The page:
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A Brief History of the Taliban

People around the world are trying to make sense of the situation in Afghanistan and how the Taliban regained power.

The Taliban took control of much of Afghanistan for the first time in 1996, but the group’s story starts two decades earlier during the heat of the Cold War.

On Monday, President Biden said in his remarks about Afghanistan, “Our mission to degrade the terrorist threat of al-Qaida in Afghanistan and kill Osama bin Laden was a success.”

Robert Crews is a professor of history at Stanford University and a leading scholar on Afghanistan. Crews says the president’s claim is untrue because the Taliban remained and continued to work with radical groups like al-Qaida — which means al-Qaida “likely still exists in Afghanistan” today.

“Looking at this through kind of 20-year lens as we approach 9/11,” he says, “we now confront a moment in which some of the key features of that environment remain intact with the Taliban in Kabul and a host of radical groups still functioning in the country.”

The United States made the mistake of thinking its military defeated the Taliban, he says, when in reality the group “merely scattered” to save havens such as Pakistan.

The U.S. harmed and killed many civilians in Afghanistan while fighting against the Taliban on the battlefield — which increased support for the movement, Crews says. At the same time, Taliban leadership remained focused on restoring an Islamic state in Afghanistan.

On Afghanistan during the Cold War

“We might begin our story in April of 1978 when a group of leftist revolutionaries seized power by force of arms in Kabul and then began to embark on a revolutionary project to introduce socialism to Afghanistan. And early on, both Moscow and Washington began to invest in the future of the country, attempting to back particular groups to shape the future.”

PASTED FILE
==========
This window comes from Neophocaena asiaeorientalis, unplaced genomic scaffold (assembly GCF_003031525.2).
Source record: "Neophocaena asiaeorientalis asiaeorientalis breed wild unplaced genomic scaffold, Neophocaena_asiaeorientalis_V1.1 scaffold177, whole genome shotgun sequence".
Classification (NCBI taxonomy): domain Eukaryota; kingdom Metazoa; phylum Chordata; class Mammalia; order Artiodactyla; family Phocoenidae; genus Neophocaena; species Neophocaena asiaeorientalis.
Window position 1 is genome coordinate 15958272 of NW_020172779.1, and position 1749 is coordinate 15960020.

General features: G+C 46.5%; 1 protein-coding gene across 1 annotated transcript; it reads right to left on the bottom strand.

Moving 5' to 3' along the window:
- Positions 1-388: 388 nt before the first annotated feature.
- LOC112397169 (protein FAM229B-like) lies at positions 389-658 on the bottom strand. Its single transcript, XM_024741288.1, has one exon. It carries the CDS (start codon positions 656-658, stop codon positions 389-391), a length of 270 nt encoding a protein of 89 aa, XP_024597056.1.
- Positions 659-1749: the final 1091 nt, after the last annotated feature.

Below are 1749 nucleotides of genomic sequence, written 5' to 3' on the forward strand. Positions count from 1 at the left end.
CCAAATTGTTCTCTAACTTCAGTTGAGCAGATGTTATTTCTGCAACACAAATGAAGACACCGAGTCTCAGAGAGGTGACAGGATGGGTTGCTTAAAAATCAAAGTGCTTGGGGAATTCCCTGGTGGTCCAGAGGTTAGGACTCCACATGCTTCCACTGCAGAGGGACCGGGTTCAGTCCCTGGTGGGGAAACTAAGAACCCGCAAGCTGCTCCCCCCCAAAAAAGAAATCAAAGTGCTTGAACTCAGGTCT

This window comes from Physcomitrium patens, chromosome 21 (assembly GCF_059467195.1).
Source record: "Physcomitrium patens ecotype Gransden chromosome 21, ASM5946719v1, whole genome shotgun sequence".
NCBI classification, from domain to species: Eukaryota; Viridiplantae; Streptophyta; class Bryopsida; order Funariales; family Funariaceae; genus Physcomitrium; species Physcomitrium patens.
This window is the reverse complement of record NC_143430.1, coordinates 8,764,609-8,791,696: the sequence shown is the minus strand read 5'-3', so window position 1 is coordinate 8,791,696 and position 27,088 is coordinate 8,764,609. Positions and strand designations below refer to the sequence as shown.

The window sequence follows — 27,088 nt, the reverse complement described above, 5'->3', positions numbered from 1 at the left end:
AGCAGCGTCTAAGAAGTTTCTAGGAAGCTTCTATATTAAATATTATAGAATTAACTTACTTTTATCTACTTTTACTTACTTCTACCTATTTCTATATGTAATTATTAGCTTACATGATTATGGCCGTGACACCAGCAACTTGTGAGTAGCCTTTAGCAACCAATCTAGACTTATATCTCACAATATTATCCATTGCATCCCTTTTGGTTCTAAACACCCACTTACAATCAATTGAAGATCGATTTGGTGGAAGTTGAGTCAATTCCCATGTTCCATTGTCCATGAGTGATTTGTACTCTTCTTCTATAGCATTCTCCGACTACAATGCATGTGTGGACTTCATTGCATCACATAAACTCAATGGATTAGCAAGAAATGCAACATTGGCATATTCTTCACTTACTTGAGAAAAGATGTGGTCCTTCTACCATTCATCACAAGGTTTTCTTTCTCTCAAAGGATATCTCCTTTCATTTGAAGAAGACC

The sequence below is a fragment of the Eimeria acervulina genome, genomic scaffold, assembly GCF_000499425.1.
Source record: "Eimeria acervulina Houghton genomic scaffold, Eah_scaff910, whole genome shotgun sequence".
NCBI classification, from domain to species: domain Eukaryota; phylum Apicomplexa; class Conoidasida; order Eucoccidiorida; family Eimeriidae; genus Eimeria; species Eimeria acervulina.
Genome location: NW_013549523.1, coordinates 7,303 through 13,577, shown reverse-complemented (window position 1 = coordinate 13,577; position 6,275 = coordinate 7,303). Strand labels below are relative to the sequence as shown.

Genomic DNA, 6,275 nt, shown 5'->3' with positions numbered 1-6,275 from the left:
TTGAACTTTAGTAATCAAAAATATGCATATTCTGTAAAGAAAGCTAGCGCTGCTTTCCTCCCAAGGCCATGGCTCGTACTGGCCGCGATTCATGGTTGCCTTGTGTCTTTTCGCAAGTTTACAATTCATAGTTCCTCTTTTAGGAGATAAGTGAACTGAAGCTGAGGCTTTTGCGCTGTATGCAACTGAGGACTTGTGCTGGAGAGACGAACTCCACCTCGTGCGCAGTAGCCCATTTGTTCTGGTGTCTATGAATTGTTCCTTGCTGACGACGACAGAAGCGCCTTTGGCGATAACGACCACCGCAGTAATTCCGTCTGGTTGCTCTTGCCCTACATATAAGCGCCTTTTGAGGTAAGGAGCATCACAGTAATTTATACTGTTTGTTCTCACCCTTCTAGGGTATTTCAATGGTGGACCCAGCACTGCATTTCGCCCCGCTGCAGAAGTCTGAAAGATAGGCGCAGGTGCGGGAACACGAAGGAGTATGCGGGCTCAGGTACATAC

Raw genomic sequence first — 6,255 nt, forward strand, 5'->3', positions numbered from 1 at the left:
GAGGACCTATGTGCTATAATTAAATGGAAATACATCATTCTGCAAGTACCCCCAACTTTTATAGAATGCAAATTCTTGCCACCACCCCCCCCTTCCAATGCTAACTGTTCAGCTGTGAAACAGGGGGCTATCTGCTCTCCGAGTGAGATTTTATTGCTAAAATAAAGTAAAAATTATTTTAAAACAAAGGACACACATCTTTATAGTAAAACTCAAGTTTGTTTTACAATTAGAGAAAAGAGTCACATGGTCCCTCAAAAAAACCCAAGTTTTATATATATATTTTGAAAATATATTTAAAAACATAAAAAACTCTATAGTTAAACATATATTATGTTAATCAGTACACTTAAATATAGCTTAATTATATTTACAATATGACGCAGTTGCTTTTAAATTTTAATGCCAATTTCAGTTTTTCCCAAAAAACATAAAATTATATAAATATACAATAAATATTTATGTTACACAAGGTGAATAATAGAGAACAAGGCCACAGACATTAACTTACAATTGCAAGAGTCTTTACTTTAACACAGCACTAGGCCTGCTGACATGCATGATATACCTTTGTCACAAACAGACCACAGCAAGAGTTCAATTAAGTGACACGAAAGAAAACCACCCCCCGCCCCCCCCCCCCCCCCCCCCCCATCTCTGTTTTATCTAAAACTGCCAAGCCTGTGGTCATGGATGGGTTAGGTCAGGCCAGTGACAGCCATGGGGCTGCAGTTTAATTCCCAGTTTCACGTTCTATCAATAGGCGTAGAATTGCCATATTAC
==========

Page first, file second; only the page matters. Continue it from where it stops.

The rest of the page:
“It really begins in the summer of 1979 when the United States begins to send aid to these emergent groups who claim they're fighting in the name of Islam. They're engaged in what they call a jihad. So they call themselves mujahideen. Their strength then causes Moscow to panic in part. And then we see the Soviet invasion of December 1979, and they managed to fight the Red Army to a standstill with the crucial backing of the United States and especially the covert operations of the CIA. The Red Army had found itself flummoxed by the guerrilla tactics of the mujahideen. But as the Soviets withdrew in 1989, the various mujahadeen parties worked together, but they never formed a cohesive whole. And so they maintained internal rivalries. They fought numerous battles against one another. So as the Soviets began to withdraw, there is a stage for a potential fight among mujahideen. But they managed to partial together temporary coalitions. As a coalition, [the mujahadeen] seize power in 1992 in Kabul and declare an Islamic state.”

Read entire article at WBUR